Archive for Seminars

Nick Rothwell: cassiel.com

Nick Rothwell from cassiel.com gave a talk to the MA Media Arts students today, showing a brief roundup of the projects that he has been involved in, over the past few years. Nick introduced himself as being someone who works across many different art forms, creating compositions and interactive spaces for performance in many traditional locations such as stage, as well as site-specific work (like The Public, for example).

The discussion was wide ranging, from the difficulties of being involved with large projects involving funding from various sources, to how best to incorporate technology into dance performance. Where many producers want to see their dollars worth up there on the stage, letting the audience see what all the fuss is about, there’s often a balance between finding a mid-point. I personally, offered the suggestion that perhaps any stage-bound technology should be thought of in terms of stage design, and placed/dressed accordingly.

Nick’s creative practise moves beyond the performative/dance and includes work like, the intelligent lamppost that dreams and remembers events from the local pub nearby. Soon to be moved the Irish Museum of  Modern Art. A technically, complex piece of work that required the involvement of the council to install the work (digging and slicing the pavement, all in a day’s work for the council worker, less so for the media artist!).

Nick’s website is worth spending time on, and not just as a documentation of the projects he has been involved in. Digging down a bit you can uncover articles about everything from Max/MSP to the Roland D-50.

What’s valuable in Nick’s work, apart from the pleasure of the works themselves, is his obvious commitment to the documentation process. Always a good way of taking care of ‘housekeeping’ for an artists own practise, it’s also a good way to share things in the community more.

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Johannes Birringer at ICE

johannesbirringer

Last week at ICE, we had a visit from Johannes Birringer, who, amongst his other roles, is artistic director of AlienNation Co. Johannes leads projects involving a hybrid of dance and technology and came along to talk about some of the projects he has both researched, and been directly involved in. He’s also currently flogging a book (Performance, Technology, & Science), so there was a chance to find out more about the things he was showing us.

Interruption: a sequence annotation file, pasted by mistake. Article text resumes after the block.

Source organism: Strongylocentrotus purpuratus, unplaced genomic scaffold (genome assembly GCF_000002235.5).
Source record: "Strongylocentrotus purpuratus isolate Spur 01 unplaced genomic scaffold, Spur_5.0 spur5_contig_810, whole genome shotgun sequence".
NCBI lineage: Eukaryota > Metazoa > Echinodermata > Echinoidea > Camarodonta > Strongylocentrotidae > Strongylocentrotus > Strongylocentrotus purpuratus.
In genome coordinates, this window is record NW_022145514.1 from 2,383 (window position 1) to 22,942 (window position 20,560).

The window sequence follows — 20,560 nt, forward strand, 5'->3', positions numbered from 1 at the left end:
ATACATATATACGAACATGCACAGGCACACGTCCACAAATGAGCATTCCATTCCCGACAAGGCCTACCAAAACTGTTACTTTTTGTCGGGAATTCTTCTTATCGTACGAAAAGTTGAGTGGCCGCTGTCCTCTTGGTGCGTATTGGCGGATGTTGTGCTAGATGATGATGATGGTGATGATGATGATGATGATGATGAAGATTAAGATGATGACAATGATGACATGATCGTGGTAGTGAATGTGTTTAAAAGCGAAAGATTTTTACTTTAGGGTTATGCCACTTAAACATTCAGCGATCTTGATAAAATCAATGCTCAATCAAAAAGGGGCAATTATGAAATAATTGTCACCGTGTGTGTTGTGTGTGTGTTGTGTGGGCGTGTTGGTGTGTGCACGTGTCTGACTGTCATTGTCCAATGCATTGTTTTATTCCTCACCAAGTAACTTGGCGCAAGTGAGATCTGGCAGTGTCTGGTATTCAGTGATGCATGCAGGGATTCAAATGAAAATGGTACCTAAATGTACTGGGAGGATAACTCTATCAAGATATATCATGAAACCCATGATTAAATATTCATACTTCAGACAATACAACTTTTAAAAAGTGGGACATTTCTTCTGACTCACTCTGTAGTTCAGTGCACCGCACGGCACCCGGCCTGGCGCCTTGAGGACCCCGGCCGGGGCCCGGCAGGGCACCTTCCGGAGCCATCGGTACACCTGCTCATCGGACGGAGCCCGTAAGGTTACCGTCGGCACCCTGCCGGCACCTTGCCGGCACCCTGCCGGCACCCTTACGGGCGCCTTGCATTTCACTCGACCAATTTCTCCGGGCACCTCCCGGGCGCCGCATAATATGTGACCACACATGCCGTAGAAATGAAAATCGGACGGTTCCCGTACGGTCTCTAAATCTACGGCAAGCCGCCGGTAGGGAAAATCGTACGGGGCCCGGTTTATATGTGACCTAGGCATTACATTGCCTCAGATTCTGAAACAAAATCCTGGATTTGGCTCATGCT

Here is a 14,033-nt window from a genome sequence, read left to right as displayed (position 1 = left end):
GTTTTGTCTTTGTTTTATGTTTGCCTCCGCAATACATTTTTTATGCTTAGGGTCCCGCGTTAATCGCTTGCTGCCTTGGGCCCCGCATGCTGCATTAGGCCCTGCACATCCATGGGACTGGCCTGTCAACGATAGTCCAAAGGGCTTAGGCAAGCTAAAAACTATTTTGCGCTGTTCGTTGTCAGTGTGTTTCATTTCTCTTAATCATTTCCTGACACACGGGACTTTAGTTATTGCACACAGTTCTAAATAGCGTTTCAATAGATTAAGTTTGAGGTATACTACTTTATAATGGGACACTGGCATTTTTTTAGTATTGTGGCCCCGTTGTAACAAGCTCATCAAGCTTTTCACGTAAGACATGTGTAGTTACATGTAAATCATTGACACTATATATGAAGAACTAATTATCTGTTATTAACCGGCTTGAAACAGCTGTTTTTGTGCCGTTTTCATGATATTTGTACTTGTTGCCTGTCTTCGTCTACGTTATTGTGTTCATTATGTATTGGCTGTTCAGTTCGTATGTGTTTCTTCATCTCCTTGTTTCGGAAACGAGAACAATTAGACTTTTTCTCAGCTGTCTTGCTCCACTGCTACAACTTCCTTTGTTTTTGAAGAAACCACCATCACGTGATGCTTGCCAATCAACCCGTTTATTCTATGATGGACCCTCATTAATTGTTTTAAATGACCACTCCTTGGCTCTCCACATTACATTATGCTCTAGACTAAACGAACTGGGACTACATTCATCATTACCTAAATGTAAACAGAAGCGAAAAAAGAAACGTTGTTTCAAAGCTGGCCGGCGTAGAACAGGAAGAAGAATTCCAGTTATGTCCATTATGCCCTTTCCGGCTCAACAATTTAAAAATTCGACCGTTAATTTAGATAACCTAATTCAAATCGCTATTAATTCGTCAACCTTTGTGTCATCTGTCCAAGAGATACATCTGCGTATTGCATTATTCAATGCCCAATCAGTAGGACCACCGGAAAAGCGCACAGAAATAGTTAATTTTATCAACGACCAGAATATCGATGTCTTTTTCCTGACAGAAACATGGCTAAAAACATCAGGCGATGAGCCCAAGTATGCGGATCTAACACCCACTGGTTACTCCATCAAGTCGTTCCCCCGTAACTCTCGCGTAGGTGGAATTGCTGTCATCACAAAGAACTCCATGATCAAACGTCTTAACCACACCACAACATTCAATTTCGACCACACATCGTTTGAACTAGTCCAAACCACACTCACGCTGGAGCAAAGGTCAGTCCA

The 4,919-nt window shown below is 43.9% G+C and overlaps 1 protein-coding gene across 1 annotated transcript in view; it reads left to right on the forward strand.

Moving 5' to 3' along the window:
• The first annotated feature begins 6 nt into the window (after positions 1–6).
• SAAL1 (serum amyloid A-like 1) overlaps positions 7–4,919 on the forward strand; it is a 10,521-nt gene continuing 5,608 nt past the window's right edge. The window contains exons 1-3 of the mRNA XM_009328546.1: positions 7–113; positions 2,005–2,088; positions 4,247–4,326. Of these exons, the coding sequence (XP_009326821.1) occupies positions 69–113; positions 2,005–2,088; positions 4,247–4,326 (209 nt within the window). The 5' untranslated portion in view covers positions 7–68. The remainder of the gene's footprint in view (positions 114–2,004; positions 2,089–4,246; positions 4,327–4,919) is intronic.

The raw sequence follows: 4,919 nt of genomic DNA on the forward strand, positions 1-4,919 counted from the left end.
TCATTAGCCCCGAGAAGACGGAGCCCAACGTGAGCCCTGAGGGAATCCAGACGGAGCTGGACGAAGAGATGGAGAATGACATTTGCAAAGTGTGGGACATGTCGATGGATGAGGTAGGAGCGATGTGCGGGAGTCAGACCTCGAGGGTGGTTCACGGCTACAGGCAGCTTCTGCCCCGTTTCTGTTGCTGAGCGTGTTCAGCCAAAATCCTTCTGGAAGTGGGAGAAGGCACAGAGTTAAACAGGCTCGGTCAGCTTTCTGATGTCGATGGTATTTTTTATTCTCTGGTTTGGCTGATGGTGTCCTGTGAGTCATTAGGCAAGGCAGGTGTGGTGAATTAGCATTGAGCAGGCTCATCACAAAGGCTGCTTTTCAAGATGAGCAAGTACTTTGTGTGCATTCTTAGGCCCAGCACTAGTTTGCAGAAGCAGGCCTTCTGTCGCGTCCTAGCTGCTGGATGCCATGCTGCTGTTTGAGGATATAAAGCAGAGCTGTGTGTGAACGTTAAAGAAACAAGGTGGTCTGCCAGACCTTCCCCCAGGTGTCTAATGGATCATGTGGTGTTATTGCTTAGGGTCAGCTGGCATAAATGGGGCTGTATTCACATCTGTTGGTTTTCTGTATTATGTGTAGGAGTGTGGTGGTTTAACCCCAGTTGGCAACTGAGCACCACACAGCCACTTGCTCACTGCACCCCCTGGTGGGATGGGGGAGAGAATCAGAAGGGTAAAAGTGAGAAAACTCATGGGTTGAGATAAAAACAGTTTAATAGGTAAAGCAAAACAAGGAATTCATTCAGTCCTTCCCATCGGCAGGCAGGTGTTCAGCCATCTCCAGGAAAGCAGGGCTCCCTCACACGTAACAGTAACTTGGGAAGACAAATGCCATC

Some of his projects he talked about involved wearable media: that is, technology mixed into clothing. Having worked with fashion designers, the results were much more exciting and interesting to look at than the idea might at first appear (those fearing a Cyberman style suit, need not worry). The clothing was more along the lines of Alexander McQueen than the BBC props department.

One of the projects he dealt with in some depth was the 9Evenings events, in New York in the 1960s. From the blurb:

The idea of collaborating with technicians, not only initiated by Robert Rauschenberg and Billy Klüver but also organized and largely promoted by them, lead to the performances suggested by the festival title: Nine Evenings with performances by John Cage, Lucinda Childs, Merce Cunningham, Öyvind Fahlström, Alex Hay, Deborah Hay, Steve Paxton, Robert Rauschenberg, David Tudor, and Robert Whitman. Billy Klüver was again the driving force. The main technical element of the performances was the electronic modulation system TEEM, composed of portable, electronic units which functioned without cables by remote control. Cage used this system to activate and deactivate loud speakers that consistently reacted to movement by way of photo-cells. For not always being technically and artistically successful, these performances exhausted for the first time the full range of the live-aspect of electronics, taking advantage of its artistic potential in all of its diversity.

The people attending the talk were a mix of dance/performance and media folks from ICE and beyond. Despite the small crowd, it was a crowd that wanted to hear and respond to the works shown.

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